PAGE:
Posted: 1/15/19 at 12:00pm. Post by Tony Brooks.
There is an ongoing debate about the validity of Sunday School in the present time. Many people believe that because of the decline in its numbers and its relatively inept function in some churches that Sunday School is dead.
I must admit that Sunday School and discipleship in many churches have lost focus and need serious revamping. Here are some of the problems and what I believe the current solution to be.
Sunday School has lost its original purpose. Sunday School, from the beginning, was the outreach, missional, and evangelism work of the church. Around 1780 in England, Robert Raikes began a Sabbath School for children who were poor and unable to read. Sunday was their only day off from work. His purpose was to teach them to read and to become healthy, productive citizens, and the Bible was one of the textbooks.
They provided other basic needs for these children, and it was very much a missions experience. Some people would suggest a similar movement was going on in North America at the same time. Either way, Sunday School was a missional venture to help children in need of physical, emotional, social, and spiritual growth.
Soon evangelism and outreach became the focal point of Sunday School for all ages. In the United States, the first national Sunday School effort began in 1824; its stated purpose was to organize, evangelize, and civilize. Arthur Flakes took it to another level in the early 1900s as he helped Sunday School become the outreach, organizational, and evangelism arm of the church.
Sunday School was to reach lost people, provide a care ministry for them, and teach God’s word. Over the years, however, Sunday School classes moved to a tradition of fellowship and Bible knowledge for existing members with little emphasis on outreach and evangelism.
Discipleship lost its place in churches. Meanwhile, Training Union/Discipleship Training developed as a Sunday evening program to educate members on church polity, doctrine, and leadership. (Sunday School focused on a less-intimidating way to reach unchurched people and provided a way to lead them to faith.)
Sunday evening became the place to go deeper in discipleship. Unfortunately, most churches (due to time constraints for members) stopped having Discipleship Training, or they had fewer members present to disciple than on Sunday mornings.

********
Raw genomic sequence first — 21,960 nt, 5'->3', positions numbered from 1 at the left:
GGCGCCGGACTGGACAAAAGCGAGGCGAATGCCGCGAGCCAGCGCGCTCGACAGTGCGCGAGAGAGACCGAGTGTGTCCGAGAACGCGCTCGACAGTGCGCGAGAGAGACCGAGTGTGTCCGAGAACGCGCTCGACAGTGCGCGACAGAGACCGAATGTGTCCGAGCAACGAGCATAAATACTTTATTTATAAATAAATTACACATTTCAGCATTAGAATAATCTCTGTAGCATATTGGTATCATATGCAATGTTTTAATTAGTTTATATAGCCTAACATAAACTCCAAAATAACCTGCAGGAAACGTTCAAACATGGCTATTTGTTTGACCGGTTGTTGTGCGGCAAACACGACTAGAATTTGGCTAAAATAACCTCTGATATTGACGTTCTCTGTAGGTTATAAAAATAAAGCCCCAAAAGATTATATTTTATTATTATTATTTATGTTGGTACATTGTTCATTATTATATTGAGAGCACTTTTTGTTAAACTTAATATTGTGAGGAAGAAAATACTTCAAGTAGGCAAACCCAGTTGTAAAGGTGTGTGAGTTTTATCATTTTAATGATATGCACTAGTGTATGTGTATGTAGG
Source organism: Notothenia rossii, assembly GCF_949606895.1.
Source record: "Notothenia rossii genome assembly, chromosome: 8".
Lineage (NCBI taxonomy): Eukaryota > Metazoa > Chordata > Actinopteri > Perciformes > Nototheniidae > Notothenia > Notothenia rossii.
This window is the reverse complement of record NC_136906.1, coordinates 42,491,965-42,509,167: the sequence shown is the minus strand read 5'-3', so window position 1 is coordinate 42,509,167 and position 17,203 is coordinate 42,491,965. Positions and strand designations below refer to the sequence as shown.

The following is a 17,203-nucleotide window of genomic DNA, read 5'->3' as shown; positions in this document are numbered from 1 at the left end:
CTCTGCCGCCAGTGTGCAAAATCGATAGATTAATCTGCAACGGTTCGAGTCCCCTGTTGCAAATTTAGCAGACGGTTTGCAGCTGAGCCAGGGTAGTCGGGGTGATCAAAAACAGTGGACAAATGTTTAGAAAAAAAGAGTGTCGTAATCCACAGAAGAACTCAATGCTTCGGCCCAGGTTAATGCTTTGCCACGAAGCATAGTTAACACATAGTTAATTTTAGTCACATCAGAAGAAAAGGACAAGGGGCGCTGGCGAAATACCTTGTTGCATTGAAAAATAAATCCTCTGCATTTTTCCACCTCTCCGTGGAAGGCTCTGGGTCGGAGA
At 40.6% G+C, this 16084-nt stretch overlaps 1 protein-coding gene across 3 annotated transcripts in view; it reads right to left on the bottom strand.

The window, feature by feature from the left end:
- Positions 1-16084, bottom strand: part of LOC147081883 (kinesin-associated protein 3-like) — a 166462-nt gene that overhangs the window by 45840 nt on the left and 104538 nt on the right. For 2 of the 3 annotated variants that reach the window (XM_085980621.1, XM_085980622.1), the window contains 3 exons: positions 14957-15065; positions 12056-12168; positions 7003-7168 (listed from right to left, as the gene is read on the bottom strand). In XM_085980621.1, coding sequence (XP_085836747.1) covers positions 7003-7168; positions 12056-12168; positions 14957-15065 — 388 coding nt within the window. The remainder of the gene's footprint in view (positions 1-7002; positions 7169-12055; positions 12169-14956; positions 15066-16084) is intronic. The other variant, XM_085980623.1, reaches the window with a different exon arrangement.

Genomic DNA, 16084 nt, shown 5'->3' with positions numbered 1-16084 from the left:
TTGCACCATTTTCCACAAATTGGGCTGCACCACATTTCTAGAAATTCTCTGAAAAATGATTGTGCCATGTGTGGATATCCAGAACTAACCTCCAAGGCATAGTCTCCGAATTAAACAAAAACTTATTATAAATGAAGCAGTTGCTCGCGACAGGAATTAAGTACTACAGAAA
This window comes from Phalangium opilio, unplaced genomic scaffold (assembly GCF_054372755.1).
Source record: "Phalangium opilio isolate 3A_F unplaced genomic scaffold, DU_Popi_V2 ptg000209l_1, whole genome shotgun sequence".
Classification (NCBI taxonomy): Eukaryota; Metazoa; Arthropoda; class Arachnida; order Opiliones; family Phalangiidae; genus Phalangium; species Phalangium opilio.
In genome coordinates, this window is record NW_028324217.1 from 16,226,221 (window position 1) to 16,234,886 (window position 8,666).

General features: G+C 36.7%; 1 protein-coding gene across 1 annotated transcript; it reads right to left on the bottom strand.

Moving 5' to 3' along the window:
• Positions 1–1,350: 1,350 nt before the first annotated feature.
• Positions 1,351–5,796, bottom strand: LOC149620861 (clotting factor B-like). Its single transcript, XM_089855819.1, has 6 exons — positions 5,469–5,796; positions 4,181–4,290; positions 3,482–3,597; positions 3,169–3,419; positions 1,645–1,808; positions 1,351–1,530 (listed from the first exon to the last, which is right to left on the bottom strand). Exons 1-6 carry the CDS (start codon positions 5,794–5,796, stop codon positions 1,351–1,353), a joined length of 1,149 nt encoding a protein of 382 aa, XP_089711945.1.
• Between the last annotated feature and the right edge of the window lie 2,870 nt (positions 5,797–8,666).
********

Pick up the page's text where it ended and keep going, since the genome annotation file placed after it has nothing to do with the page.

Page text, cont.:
So what do we do? We have a couple of choices.
We can continue to allow Sunday School to remain as it is and see the numbers continue to dwindle, or we can revamp Sunday School to become vibrant again. Here are my suggestions:
Use Sunday morning for discipleship and the traditional Sunday School class. Classes that have been in existence for five or more years with little growth would best be served as discipling and training classes. Keep the fellowship and ministry to each other, but add the discipling piece instead of the traditional Sunday School literature.
Allow these classes to move to small group studies that will deepen their faith and hopefully their motivation to reach people. Offer different studies where people have options, but keep care groups as part of the ongoing ministry to each person. I have discovered that a parenting class or marriage enrichment class has been the perfect tool to get people in the pews back to Sunday School. Find out the needs of worshippers for deeper study.
Have a couple of adult classes use the traditional Sunday School curriculum with the purpose of reaching newcomers—unchurched people and visitors. After a year, these classes will have as their mandate to start new classes. This will require each teacher to mentor someone to take their class or start a new class on Sunday morning or at a new time and place. A new class done well will bring an additional 10 people to Bible study in the first year.
Develop Sunday School classes at a different time and possibly a different place. Many adults now work or have other responsibilities (travel ball teams for their children) on Sunday mornings. Why not offer classes at other times? Seek places in the community to start a Sunday School class. If Sunday School is going to bring unchurched people closer to God and to faith, we need to begin thinking outside the church walls. Have a Bible study in your home for the neighborhood. Have a Bible study for the travel team or at the workplace if allowed.
If we don’t make some changes to our existing Sunday School structure, our critics will be right…Sunday School will die. Begin creative ways to do Sunday School and discipleship, or see the numbers continue to decline. It’s your choice!